“We’ve got better stuff on board. In the meantime, this should tide you over.”

So, will the “smoking cars” that will have to be added to Amtrak long-distance trains be called reefers? Will stoned passengers be less-annoyed by rough track caused by weed-infested bad ballast, which as we all know consists of crushed stones? Will the Fats Waller/Andy Razaf/J.C. Johnson 1937 jazz tune The Joint is Jumpin’, Don Redman’s 1931 jazz classic Chant of the Weed, or Hugh Masekela’s 1968 Grazing in the Grass be played in Amtrak café cars, where high-profit-margin snacks like potato chips and pretzels will sell like hotcakes, because (again as we all know), smoking marijuana gives you the “munchies.” Will this newfound profitability please former Rep. John Mica (R-Fla.), or will it make his toupée spin uncontrollably? And let’s not forget the 1936 “educational” film, Reefer Madness. Perhaps it could be screened in the café cars?

So, what’s next, Amtrak? Allowing use of a certain illegal white powder on your trains, thereby resurrecting the Delaware, Lackawanna & Western’s famous named train, the Phoebe Snow?

“Are you smoking something? Get off my locomotive before you get hurt, Phoebe Snow!”

Marijuana has been called a “gateway drug.” Will the Gateway Project, one of Chuck Schumer’s pet projects, take on a whole new meaning?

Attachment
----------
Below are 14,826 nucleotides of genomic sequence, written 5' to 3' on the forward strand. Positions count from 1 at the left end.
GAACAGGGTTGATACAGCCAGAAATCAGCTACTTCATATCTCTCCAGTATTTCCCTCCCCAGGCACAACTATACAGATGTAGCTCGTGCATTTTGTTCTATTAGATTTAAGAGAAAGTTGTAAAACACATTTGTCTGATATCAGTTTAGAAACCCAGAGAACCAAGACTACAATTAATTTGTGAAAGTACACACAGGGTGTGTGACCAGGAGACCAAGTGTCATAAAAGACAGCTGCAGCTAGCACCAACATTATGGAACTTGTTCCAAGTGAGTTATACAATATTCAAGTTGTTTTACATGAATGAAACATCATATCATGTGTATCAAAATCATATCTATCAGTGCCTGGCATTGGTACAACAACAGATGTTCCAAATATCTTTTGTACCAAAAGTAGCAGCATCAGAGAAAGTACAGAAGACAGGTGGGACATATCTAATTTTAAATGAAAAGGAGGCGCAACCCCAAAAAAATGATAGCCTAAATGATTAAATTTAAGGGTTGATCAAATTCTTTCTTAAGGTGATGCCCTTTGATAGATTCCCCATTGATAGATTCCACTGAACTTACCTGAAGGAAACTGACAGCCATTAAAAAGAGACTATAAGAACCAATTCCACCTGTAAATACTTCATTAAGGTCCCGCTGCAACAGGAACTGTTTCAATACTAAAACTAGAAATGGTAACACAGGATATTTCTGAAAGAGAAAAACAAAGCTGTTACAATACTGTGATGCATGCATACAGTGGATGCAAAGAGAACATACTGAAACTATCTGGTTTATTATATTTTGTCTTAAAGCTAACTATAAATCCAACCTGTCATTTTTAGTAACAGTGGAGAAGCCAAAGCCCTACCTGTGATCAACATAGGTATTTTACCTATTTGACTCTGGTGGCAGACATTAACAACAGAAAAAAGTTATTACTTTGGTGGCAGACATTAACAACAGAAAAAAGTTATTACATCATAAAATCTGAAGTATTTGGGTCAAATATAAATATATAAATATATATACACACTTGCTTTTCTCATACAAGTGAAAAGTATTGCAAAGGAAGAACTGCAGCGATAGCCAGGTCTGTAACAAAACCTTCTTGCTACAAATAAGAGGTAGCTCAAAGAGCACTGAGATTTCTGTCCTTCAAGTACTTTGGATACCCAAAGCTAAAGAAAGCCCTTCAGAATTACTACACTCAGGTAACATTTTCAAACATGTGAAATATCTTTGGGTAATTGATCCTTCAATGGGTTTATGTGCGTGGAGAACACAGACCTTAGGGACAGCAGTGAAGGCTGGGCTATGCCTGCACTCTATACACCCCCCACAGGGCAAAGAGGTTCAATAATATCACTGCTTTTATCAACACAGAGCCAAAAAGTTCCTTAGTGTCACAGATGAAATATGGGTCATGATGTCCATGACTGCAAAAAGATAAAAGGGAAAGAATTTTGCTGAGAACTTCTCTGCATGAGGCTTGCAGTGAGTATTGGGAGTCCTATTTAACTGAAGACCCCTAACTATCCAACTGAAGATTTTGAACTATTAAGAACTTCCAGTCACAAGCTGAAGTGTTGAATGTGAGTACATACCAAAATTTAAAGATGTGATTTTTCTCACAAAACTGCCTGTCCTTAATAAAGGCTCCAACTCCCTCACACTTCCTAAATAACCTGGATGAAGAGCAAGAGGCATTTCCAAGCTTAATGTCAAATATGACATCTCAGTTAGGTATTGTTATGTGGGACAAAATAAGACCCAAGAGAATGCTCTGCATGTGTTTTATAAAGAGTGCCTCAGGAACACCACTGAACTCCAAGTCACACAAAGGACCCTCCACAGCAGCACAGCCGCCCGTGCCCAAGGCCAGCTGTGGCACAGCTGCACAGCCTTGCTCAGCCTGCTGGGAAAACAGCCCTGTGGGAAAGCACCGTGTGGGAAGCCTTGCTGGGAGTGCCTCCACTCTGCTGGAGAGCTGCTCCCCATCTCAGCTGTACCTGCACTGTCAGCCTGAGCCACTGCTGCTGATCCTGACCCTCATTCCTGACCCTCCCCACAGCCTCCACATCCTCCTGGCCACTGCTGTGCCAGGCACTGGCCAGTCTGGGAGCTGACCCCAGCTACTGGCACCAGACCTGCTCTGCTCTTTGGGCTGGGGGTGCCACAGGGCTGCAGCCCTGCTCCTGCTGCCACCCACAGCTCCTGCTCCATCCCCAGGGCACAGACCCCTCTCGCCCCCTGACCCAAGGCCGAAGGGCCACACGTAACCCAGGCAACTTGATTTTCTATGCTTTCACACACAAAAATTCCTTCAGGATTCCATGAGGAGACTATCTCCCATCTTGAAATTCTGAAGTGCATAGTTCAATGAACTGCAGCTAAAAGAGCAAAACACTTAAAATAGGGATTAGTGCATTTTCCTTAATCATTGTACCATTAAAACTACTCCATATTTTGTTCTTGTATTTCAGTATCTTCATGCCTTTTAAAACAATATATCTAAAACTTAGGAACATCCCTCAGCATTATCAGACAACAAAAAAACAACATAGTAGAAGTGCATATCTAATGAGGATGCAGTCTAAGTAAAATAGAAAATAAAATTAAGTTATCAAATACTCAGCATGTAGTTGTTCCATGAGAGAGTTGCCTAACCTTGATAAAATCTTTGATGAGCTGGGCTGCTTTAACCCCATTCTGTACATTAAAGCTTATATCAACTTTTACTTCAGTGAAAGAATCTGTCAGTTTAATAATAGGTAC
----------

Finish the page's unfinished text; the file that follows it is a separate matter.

On a more serious note, what happens when conductors and sleeping car attendants start inhaling second-hand “happy smoke”?

And once Amtrak starts permitting passengers to partake of cannabis, will the airlines be far behind? After all, there has to be some way of dealing with agitated, unruly passengers prone to attacking innocent flight attendants and customer service reps, right?

No doubt, the Surface Transportation Board will have to get involved, as there will be a cabal of crafty attorneys arguing that Amtrak’s legislated right to sell cannabis on board trains like the Mary Jane Limited, High-a-Watha and Nathan Inhaled constitutes a monopoly.

I will conclude with some history: Wisconsin in 1874 passed the “Potter Law,” named for Wisconsin State Sen. Robert Potter. It reduced railroad rates to where there was nothing left to pay fixed costs. In the second year of the law’s operation, no Wisconsin railroad paid a dividend; only four paid interest on their bonds. Railroad construction had come to a standstill. Even the facilities on existing railroads could not be kept up. Foreign capital refused to invest in Wisconsin. Within two years of the Potter Law’s passage, railroads convinced the Wisconsin legislature to repeal it, citing financial strain that so adversely affected rail service quality that trains operating in Wisconsin came to be known as “Potter Trains.”

There once were “Potter trains.” So why not “Pot trains”?

Back to reality: As life imitates The Onion, cesspools of information lurk—all the more reason to stick with trusted news sites and, of course, Railway Age!